Academic journal article The Canadian Journal of Human Sexuality

Anti-Climactic: Investigating How Late Adolescents Perceive and Deal with Orgasm Difficulty in the Context of Their Intimate Relationships

Academic journal article The Canadian Journal of Human Sexuality

Anti-Climactic: Investigating How Late Adolescents Perceive and Deal with Orgasm Difficulty in the Context of Their Intimate Relationships

Article excerpt

There is a long history of survey research indicating high rates of orgasm difficulties among adults. We sought to investigate how male and female heterosexual late adolescents perceive difficulties with orgasm, whether gender differences were apparent, and how they tried to resolve these difficulties (if at all). We conducted semi-structured interviews with 53 heterosexual male and female adolescents, aged 18-21 years. Interviews were guided around the question of when sex was not as good as they thought it should be, with subsequent open-ended probes questioning them about specific difficulties around sex, including difficulty having, reaching, or timing orgasm, their feelings about these difficulties, and any efforts they took to resolve these difficulties. The majority (71%) of young women and a third (33%) of young men reported having difficulty reaching orgasm in partnered sex, whereas 38% of men also reported ejaculating too quickly. Themes that emerged included reports of not being taught about pleasure in school or at home, that sex was completed after the male partners' orgasm, and some participants resorting to faking orgasm when feeling that they were taking too long. Resolution of orgasm difficulty tended to occur in the context of communicative relationships for both the young men and women in the sample. The results of the study provide insight into issues with orgasm for young people specifically, and the role of communication in sexual problem-solving, which may be applied in sexual health education contexts, including online forums.

KEYWORDS: Adolescents, communication, orgasm, relationships, sexual problems

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Research on orgasm has focused on experiences of difficulty and dysfunction. It has been widely reported that women and girls experience orgasm less consistently during sexual acts with a partner compared to men and boys (Galinsky & Sonenstein, 2011; Garcia, Lloyd, Wallen, & Fisher, 2014; Haavio-Mannila & Kontula, 1997; Richters, de Visser, Rissel, & Smith, 2006; Salisbury & Fisher, 2014). Laumann and colleagues (2005) investigated sexual problems among older adults worldwide (ages 40-80), and discovered that among older women, the second most common sexual problem reported was the inability to reach orgasm (average responses for seven different regions ranged from 18 to 41%), and among older men, the most commonly reported sexual problem was early ejaculation (12-31%). A recent US national survey investigated women's self-reported frequency of orgasm during heterosexual intercourse, with and without clitoral stimulation (Herbenick, Fu, Arter, Sanders, & Dodge, 2018). Only 22.3% of the women sampled reported always having an orgasm with clitoral stimulation (compared to 13.5% without) (Herbenick et al., 2018). The Natsal-3 survey of British men and women (N = 11,509) examined the prevalence of orgasm dysfunction according to the criteria of the Diagnostic and Statistical Manual (DSM-5) in that they measured whether problems were always or very often symptomatic, lasted for six months or more, and caused significant distress to the individual (Mitchell et al., 2015). The researchers found that 16.3% of women reported difficulty reaching climax (11.6% met all DSM-5 criteria), and 14.9% of men reported reaching climax more quickly than they would like (11.6% met all DSM-5 criteria).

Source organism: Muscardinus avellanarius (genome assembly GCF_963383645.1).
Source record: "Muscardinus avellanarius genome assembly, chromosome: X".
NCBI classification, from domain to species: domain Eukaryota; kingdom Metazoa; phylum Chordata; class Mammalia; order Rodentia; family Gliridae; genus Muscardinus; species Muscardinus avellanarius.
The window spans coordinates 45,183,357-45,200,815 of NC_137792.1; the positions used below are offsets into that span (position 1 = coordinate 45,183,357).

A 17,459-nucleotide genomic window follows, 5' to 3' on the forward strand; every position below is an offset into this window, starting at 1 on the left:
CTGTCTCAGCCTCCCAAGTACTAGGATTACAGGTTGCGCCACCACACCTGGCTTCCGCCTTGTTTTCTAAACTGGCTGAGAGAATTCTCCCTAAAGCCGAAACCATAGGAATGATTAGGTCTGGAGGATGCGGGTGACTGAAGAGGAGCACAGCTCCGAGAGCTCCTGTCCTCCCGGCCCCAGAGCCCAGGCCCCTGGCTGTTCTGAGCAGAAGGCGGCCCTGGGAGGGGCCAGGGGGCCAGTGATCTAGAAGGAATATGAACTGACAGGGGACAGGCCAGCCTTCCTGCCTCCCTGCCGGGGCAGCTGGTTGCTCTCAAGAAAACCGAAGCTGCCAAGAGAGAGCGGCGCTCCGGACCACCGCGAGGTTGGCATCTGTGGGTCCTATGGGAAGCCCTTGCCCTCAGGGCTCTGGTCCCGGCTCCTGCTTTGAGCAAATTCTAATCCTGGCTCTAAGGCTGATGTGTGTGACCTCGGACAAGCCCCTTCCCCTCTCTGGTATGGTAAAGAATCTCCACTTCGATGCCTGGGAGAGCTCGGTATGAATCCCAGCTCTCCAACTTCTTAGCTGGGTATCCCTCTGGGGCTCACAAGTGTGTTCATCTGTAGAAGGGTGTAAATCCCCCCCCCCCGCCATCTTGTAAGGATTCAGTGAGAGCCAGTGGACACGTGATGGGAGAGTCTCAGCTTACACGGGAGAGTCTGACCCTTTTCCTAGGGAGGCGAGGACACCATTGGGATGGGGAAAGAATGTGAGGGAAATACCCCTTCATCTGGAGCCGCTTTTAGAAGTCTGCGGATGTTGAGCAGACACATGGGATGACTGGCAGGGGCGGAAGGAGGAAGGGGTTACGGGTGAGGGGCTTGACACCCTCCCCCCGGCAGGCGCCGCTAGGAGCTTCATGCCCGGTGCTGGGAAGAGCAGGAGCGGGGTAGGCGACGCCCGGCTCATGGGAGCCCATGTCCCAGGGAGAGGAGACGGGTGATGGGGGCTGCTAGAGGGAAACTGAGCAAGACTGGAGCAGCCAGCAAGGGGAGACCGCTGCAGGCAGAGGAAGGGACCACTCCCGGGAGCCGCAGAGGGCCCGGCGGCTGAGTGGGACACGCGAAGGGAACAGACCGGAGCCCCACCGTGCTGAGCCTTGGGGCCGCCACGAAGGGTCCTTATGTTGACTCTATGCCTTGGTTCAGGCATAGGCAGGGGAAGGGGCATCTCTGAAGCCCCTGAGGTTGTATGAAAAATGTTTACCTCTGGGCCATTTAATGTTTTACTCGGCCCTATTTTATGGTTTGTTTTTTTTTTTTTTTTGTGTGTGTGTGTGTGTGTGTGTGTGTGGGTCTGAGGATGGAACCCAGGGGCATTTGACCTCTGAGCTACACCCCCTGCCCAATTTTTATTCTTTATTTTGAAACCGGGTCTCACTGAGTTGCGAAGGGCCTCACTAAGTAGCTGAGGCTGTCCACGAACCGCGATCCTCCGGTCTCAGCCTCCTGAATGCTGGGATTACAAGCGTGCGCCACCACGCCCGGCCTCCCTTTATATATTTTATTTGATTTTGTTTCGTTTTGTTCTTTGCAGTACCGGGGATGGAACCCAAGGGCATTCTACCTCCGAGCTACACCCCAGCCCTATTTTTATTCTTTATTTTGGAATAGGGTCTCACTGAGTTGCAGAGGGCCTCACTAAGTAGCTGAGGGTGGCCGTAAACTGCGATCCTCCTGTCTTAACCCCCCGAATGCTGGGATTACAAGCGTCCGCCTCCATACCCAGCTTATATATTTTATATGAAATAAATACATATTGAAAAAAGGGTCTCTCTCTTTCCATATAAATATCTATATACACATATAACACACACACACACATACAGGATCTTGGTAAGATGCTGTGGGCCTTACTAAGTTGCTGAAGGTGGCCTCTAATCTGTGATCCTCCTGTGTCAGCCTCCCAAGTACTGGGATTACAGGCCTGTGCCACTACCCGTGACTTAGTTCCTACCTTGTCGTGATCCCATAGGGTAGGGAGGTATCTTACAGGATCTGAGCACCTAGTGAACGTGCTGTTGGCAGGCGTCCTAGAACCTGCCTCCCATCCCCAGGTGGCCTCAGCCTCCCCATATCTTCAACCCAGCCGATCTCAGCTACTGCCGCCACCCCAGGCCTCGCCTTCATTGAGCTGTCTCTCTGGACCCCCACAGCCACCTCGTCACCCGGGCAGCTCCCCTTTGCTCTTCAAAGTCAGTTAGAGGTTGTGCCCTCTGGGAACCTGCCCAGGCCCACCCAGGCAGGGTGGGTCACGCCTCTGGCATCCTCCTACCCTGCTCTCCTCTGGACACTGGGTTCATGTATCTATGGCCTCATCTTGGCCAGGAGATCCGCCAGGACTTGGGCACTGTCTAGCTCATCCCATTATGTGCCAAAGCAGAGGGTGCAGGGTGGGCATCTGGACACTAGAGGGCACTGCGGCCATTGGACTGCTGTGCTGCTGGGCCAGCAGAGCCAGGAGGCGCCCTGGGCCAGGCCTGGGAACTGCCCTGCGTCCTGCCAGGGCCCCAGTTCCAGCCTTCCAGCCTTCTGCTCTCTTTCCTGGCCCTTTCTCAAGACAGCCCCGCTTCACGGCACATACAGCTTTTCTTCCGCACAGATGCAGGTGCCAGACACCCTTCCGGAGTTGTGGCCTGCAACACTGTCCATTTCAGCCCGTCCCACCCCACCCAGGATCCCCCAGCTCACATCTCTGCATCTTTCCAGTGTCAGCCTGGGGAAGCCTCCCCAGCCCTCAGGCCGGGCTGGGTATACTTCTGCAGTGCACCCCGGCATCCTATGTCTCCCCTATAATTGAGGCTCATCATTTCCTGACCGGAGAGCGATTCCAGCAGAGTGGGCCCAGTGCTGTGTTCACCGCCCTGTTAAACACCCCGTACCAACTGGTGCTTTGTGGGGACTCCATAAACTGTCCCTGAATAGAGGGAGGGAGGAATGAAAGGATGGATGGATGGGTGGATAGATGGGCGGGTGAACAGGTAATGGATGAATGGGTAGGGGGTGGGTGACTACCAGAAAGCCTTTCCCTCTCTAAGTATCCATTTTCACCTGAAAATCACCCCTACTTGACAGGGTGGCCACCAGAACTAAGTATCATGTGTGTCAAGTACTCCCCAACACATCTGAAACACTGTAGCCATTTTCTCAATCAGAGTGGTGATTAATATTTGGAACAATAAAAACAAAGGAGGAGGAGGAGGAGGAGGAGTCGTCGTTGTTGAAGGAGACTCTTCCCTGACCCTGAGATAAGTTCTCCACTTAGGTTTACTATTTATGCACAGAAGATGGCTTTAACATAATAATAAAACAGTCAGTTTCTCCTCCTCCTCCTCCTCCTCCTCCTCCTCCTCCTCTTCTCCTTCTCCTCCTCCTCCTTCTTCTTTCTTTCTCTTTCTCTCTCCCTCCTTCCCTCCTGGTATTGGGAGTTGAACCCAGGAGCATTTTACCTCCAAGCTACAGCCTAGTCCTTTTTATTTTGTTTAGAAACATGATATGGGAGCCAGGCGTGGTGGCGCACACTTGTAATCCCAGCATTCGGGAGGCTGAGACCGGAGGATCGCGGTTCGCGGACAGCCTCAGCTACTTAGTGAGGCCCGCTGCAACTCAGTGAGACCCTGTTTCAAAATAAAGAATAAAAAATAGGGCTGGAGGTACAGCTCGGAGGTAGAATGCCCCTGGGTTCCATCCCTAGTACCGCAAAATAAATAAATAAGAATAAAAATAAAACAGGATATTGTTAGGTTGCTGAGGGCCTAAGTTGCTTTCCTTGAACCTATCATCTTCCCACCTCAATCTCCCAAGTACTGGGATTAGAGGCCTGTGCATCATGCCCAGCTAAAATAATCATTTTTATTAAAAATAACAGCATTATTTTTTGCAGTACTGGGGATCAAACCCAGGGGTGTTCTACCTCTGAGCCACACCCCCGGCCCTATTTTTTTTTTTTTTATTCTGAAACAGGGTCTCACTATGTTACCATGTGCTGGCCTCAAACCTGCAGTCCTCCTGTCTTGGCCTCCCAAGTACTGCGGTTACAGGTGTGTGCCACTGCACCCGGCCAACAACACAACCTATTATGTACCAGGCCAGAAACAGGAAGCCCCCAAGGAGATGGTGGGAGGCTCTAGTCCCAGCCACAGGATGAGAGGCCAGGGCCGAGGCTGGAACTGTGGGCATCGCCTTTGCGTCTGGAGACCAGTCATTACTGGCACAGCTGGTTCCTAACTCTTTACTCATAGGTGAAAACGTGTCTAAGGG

When comparing across gender and sexual orientation identities, heterosexual men were most likely to say they usually or always had an orgasm when sexually intimate (95%), followed by gay men (89%), bisexual men (88%), lesbian women, (86%), bisexual women (66%), with heterosexual women being the least likely (65%) (Frederick, St. John, Garcia & Lloyd 2018). These results indicate that regardless of sexual orientation, women are less likely to have orgasms compared to men and that orgasm problems are relatively common among adults.

Throughout this article, the term 'orgasm' is used to refer to coital orgasms that occur during penile-vaginal intercourse as others have done (Salisbury & Fisher, 2014), unless otherwise indicated (e. …

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